Survey: Lack of trust, commitment remains among Del. COs after fatal riot

The survey found that trust and morale remain low among correctional officers at the James T. Vaughn Correctional Center


By CorrectionsOne Staff

SMYRNA, Del. — A news team obtained the results from an anonymous survey aimed at determining the current morale among correctional officers at the James T. Vaughn Correctional Center.

WDEL.com reported that the survey, which was administered online in March 2019 as part of a Wilmington University student's doctoral program, found that trust and morale continue to remain low in the organization. A total of 329 – just under 20 percent – of the Delaware Department of Corrections officers completed the survey.

The front entrance of the James T. Vaughn Correctional Center in Smyrna, Del. (AP Photo/Patrick Semansky)
The front entrance of the James T. Vaughn Correctional Center in Smyrna, Del. (AP Photo/Patrick Semansky)

The results of the survey, according to the report, are in line with similar issues identified by correctional officers following the deadly riot that killed Lt. Steven Floyd more than two years ago. In the survey, officers expressed a disconnect between leadership and frontline officers, leading to "hostility and resentment." As a result, there is a "lack of trust, high turnover and numerous vacant positions." 

The survey also found that:

  • 45% of respondents said they don't feel any emotional attachment to the organization, while 42% said the organization means a "great deal" to them
  • 70% of respondents said staying is a "necessity" instead of a "desire," while 63% said leaving would be "very hard due to the potential life disruption a departure might cause"
  • About half of the respondents surveyed said they fear they have "too few options" to consider leaving, while 61% said too much of "himself/herself had already been placed in the organization to leave"

A large percentage of respondents were reported at age 50 or older and have spent two decades or more with the organization. The contradictory results are a direct reflection of the respondents' ages, according to the report.

"Hearing feedback like this motivates me, and we will continue to do better," Commissioner Claire DeMatteis, who led the independent review team following the fatal riot, told the news team in an exclusive sit-down. "The Department of Correction is not a troubled or beleaguered agency; it is a solid agency that's focused on public safety, [and] we're committed to our mission of re-entry," she continued. "I believe the Department of Correction continues to have to work on building trust, sustaining trust and enhancing trust. I will believe that every day that I'm commissioner."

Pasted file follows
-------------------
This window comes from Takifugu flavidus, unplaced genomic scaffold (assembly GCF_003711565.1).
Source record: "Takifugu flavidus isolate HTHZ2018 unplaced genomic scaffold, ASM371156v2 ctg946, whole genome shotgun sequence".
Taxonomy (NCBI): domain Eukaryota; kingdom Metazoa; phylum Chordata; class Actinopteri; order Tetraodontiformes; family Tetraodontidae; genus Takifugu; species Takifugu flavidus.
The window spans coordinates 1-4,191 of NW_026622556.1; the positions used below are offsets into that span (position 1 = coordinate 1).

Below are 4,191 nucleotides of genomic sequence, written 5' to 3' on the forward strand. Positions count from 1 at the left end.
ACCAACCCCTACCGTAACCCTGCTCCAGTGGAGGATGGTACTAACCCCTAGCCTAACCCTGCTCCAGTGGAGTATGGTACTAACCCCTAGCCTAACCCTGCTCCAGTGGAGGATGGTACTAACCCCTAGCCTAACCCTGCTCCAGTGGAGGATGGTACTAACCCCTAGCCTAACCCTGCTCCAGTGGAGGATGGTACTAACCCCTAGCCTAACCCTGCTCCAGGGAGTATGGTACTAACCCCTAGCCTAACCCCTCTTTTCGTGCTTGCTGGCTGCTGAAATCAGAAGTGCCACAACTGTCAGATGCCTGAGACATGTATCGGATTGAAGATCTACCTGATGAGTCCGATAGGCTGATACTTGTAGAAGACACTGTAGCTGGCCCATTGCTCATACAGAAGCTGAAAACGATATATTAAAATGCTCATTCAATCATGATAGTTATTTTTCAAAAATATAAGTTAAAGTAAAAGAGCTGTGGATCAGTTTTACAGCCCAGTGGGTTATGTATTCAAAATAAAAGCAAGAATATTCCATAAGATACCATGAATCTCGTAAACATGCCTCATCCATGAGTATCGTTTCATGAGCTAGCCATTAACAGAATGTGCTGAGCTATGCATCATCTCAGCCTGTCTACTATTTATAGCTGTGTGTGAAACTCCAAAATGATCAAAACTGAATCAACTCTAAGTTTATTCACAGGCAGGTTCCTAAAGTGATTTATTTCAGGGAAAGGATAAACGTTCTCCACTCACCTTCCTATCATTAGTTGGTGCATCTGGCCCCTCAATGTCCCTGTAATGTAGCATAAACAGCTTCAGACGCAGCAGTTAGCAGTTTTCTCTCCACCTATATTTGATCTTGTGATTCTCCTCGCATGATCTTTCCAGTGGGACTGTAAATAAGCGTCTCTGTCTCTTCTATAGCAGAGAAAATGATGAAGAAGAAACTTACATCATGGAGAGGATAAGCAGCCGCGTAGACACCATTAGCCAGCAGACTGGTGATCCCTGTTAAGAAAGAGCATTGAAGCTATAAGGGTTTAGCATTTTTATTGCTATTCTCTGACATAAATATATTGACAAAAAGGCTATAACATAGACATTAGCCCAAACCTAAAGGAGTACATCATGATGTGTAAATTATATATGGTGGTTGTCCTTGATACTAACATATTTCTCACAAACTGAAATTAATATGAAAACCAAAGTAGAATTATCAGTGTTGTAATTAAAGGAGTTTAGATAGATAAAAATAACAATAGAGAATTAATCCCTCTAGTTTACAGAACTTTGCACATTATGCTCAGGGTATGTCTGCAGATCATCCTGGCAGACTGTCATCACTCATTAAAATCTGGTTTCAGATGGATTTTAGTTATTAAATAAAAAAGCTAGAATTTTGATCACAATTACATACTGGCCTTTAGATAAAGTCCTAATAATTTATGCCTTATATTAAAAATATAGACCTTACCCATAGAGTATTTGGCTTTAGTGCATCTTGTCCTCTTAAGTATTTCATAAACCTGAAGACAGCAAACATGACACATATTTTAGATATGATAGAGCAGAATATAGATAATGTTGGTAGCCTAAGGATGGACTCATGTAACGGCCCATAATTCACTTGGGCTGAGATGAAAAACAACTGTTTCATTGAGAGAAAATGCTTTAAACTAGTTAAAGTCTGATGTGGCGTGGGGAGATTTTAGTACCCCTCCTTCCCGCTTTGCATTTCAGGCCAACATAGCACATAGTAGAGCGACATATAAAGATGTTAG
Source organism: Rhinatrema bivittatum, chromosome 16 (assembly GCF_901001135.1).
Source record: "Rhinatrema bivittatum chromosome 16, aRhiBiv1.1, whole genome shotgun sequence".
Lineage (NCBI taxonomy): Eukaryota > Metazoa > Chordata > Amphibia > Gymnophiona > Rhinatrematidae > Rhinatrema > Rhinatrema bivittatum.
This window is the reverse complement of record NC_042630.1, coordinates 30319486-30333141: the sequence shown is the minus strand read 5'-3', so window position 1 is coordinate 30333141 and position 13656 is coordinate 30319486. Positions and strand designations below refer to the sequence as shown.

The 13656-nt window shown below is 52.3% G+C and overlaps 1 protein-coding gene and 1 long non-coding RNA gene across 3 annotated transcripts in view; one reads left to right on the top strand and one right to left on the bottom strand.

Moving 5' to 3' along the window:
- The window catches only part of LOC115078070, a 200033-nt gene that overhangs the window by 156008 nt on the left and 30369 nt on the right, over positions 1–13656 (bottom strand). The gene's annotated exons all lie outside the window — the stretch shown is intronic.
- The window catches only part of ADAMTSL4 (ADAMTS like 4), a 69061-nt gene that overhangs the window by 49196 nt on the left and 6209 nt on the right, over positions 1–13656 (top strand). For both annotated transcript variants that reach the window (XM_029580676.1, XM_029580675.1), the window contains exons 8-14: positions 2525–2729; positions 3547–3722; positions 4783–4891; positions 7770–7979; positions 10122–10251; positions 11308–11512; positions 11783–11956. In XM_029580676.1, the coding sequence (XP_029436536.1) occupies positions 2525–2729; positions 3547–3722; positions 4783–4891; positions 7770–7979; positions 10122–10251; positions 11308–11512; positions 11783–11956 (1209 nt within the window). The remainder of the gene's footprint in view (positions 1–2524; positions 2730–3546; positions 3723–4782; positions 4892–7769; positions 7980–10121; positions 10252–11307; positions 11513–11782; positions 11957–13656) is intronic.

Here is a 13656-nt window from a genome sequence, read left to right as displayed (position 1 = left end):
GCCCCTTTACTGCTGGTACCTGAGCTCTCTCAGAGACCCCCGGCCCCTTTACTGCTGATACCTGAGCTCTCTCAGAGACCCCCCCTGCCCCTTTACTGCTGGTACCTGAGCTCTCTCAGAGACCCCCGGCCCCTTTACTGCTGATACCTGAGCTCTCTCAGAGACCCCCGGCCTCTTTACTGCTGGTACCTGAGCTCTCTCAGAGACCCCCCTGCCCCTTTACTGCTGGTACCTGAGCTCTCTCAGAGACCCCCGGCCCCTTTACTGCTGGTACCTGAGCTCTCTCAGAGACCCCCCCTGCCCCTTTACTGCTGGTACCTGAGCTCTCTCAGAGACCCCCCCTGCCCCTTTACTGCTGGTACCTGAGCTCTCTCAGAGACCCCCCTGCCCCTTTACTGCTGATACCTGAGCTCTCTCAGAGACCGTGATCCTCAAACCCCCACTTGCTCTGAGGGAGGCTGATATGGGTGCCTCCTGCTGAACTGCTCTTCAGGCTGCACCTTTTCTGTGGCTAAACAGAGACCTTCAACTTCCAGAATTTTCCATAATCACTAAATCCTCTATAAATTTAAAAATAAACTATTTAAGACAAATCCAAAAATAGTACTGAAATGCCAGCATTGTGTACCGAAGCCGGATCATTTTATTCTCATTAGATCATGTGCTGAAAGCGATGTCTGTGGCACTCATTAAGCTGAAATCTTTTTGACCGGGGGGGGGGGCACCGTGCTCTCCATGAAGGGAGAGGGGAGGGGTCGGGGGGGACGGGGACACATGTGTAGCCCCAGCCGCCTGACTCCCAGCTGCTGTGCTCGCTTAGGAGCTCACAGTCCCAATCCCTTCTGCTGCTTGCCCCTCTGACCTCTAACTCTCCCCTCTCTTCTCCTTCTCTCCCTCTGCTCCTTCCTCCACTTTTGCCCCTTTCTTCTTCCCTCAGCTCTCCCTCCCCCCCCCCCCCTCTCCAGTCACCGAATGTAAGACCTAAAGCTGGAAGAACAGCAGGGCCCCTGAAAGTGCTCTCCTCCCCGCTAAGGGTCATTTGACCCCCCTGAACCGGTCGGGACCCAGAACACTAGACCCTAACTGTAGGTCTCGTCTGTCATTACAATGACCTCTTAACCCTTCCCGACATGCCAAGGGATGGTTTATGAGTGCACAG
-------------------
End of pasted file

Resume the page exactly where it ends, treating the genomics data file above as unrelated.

Geoff Klopp, president of the Correctional Officers Association of Delaware, took the survey and said employee recognition has made strides.

"It's a huge part in identifying when employees go above and beyond and do a great job – that's something that we haven't been quite as efficient at as we are right now," Klopp said. "We are being more proactive in acknowledging the good things that our employees are doing, and hopefully, we'll start to see dividends as well."

Moreover, DeMatteis said new leadership at James T. Vaughn Correctional Center is helping improving the "toxic culture," which was determined following her independent review. 

"There's been changes in the upper administration of that facility, but the issues didn't come overnight, and we're not going to solve them overnight, but we're starting to move in the right direction, and there's still a lot of work that needs to be done in that facility when it comes to communication and management of employees there," Klopp said.

According to DeMatteis, the department has invested $62 million in training and improving communication throughout the chain of command. 

"When you improve communication, you improve trust ... when we demonstrate we can do that, we demonstrate to the officers that we have their back, that we trust them, and that they should trust leadership; they should trust their supervisors; they should go to them when there are issues," she said.

The survey also revealed staffing challenges continue to contribute to correctional officers' stress and high burnout rate. Klopp is pushing for a follow-up survey, saying he would like more than 20 percent of officers to respond.

"That's a little frustrating. You have to be part of the solution, and you have to engage, and without any engagement, communication, nothing's really going to change," he said. "Hopefully, we can get some better participation. A lot of people still believe, 'Hey, it's sent to my email address and there's a trail and there could be negative consequences for what I choose to say'; there's some of that ... I do think that people still have some type of thought process that this could come back to bite me."

DeMatteis agreed with Klopp, saying she hopes there is another survey to gauge employees' commitment and trust.

"It was an opportunity for some officers to give feedback, and people need that outlet, and we have to learn from that," she said.

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